entering into an entirely erroneous statement of why it was a ‘peculiar town
follows in the footsteps of Brooks
in this particular, as we might naturally expect.
The General Court did not declare Medford
to be a ‘peculiar town
,’ but a ‘peculiar.’
The reason of this is obvious.
The word ‘peculiar’ in Colonial and provincial Massachusetts
meant a parish, precinct or district not yet erected into a town, but having authority to act on all, or most matters of local administration, but not in choosing a representative to the General Court.
Although taxes had been assessed, legislation had been enacted at various times, and the settlement had been recognized in one way or another since 1630, the rights of the place were still incomplete, and it had no representative in the Provincial Government
for several years after this declaration.
All of these facts are evidence toward bearing out the statement relative to our records being intact, and that no public ones had been kept previous to those we now have.
There are several errors in other of Brooks
' extracts of the records, which become evident on examination, but I shall not go into this feature in detail.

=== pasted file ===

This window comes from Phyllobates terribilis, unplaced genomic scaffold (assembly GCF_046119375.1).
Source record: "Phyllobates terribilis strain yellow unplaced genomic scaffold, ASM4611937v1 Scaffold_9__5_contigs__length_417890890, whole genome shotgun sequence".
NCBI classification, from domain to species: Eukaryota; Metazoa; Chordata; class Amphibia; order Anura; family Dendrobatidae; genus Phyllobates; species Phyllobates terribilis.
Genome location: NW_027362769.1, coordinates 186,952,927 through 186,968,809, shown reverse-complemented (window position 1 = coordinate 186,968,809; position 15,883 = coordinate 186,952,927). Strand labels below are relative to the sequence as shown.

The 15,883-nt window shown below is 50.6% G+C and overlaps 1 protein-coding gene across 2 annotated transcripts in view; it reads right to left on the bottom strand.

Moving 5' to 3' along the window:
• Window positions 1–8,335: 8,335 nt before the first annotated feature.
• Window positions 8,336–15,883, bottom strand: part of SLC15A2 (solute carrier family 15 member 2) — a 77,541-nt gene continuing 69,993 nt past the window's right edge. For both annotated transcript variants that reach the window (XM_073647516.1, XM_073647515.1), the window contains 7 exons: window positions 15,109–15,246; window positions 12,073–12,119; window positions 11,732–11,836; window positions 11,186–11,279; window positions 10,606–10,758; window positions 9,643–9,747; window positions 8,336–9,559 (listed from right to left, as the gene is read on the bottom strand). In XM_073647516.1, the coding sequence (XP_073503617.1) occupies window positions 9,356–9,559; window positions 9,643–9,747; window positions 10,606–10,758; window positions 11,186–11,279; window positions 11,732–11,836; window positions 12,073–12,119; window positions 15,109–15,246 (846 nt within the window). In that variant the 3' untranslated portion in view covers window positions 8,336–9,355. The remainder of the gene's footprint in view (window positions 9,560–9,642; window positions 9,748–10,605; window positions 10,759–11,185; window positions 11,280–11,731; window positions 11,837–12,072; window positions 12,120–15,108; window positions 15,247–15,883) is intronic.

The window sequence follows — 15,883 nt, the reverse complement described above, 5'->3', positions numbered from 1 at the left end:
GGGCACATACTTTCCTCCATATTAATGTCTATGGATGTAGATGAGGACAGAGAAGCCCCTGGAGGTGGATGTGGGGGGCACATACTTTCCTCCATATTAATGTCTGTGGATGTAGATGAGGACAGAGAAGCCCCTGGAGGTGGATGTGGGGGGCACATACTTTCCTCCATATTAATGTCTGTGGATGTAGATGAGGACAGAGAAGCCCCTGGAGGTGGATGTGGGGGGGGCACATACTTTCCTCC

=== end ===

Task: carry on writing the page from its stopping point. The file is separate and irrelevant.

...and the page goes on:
On March 4, 1684-5, the selectmen were empowered to make such orders as shall be needful for the preventing any person or families coming into the town and continuing as inhabitants, and in case of need to protest against any such, for fear they might become a burden or damage to the town.
This, of course, as you will recognize, was an action to put into effect the ‘warning out’ law, and this method of procedure was continued for an hundred years, many of those who, with their descendants, afterwards became our best citizens, having been subjected to this warning.
All who were residents, and received into their families so-called strangers, were obliged to notify the selectmen at once of the fact, that such action as might be deemed advisable could be taken.
The first procedure of the selectmen, under this vote, was on April 1, 1685, when one William Burgess